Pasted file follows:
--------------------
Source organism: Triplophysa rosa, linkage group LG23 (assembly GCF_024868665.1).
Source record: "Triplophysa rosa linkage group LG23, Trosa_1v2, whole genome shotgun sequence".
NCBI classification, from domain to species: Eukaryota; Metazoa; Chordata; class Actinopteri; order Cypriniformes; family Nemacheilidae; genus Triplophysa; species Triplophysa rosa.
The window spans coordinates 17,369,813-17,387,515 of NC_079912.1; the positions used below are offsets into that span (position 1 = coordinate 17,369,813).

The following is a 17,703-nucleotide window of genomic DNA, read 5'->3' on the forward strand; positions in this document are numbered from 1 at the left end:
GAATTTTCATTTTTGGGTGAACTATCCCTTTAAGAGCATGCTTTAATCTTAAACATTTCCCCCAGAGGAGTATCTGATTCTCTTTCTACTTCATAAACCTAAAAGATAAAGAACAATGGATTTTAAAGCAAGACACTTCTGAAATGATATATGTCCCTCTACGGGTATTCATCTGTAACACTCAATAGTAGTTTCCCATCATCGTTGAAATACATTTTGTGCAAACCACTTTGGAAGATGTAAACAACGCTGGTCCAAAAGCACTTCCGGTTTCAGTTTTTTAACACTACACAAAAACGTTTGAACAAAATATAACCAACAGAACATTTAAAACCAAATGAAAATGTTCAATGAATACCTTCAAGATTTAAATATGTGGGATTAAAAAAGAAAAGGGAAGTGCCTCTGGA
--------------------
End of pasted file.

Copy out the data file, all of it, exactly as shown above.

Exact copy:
Source organism: Triplophysa rosa, linkage group LG23 (assembly GCF_024868665.1).
Source record: "Triplophysa rosa linkage group LG23, Trosa_1v2, whole genome shotgun sequence".
NCBI classification, from domain to species: Eukaryota; Metazoa; Chordata; class Actinopteri; order Cypriniformes; family Nemacheilidae; genus Triplophysa; species Triplophysa rosa.
The window spans coordinates 17,369,813-17,387,515 of NC_079912.1; the positions used below are offsets into that span (position 1 = coordinate 17,369,813).

The following is a 17,703-nucleotide window of genomic DNA, read 5'->3' on the forward strand; positions in this document are numbered from 1 at the left end:
GAATTTTCATTTTTGGGTGAACTATCCCTTTAAGAGCATGCTTTAATCTTAAACATTTCCCCCAGAGGAGTATCTGATTCTCTTTCTACTTCATAAACCTAAAAGATAAAGAACAATGGATTTTAAAGCAAGACACTTCTGAAATGATATATGTCCCTCTACGGGTATTCATCTGTAACACTCAATAGTAGTTTCCCATCATCGTTGAAATACATTTTGTGCAAACCACTTTGGAAGATGTAAACAACGCTGGTCCAAAAGCACTTCCGGTTTCAGTTTTTTAACACTACACAAAAACGTTTGAACAAAATATAACCAACAGAACATTTAAAACCAAATGAAAATGTTCAATGAATACCTTCAAGATTTAAATATGTGGGATTAAAAAAGAAAAGGGAAGTGCCTCTGGA